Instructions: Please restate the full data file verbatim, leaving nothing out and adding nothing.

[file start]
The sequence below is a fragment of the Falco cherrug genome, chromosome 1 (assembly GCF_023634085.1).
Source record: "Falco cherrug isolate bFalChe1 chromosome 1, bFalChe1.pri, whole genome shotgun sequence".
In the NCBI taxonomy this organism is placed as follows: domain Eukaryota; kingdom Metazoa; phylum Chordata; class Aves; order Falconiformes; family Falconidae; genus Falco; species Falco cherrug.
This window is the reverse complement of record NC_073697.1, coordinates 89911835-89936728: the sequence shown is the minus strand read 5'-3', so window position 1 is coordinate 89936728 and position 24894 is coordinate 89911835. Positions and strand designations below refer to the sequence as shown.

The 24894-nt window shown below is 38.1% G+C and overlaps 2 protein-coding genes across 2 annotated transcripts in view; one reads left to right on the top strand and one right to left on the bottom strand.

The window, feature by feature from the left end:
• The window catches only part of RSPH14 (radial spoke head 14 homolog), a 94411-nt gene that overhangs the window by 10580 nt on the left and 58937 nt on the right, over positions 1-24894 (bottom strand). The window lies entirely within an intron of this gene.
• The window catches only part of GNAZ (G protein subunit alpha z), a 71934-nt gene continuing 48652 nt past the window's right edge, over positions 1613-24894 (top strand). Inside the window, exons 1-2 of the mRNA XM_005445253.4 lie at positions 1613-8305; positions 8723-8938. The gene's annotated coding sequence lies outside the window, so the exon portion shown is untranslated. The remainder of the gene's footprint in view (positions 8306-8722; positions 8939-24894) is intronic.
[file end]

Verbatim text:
The sequence below is a fragment of the Falco cherrug genome, chromosome 1 (assembly GCF_023634085.1).
Source record: "Falco cherrug isolate bFalChe1 chromosome 1, bFalChe1.pri, whole genome shotgun sequence".
In the NCBI taxonomy this organism is placed as follows: domain Eukaryota; kingdom Metazoa; phylum Chordata; class Aves; order Falconiformes; family Falconidae; genus Falco; species Falco cherrug.
This window is the reverse complement of record NC_073697.1, coordinates 89911835-89936728: the sequence shown is the minus strand read 5'-3', so window position 1 is coordinate 89936728 and position 24894 is coordinate 89911835. Positions and strand designations below refer to the sequence as shown.

The 24894-nt window shown below is 38.1% G+C and overlaps 2 protein-coding genes across 2 annotated transcripts in view; one reads left to right on the top strand and one right to left on the bottom strand.

The window, feature by feature from the left end:
• The window catches only part of RSPH14 (radial spoke head 14 homolog), a 94411-nt gene that overhangs the window by 10580 nt on the left and 58937 nt on the right, over positions 1-24894 (bottom strand). The window lies entirely within an intron of this gene.
• The window catches only part of GNAZ (G protein subunit alpha z), a 71934-nt gene continuing 48652 nt past the window's right edge, over positions 1613-24894 (top strand). Inside the window, exons 1-2 of the mRNA XM_005445253.4 lie at positions 1613-8305; positions 8723-8938. The gene's annotated coding sequence lies outside the window, so the exon portion shown is untranslated. The remainder of the gene's footprint in view (positions 8306-8722; positions 8939-24894) is intronic.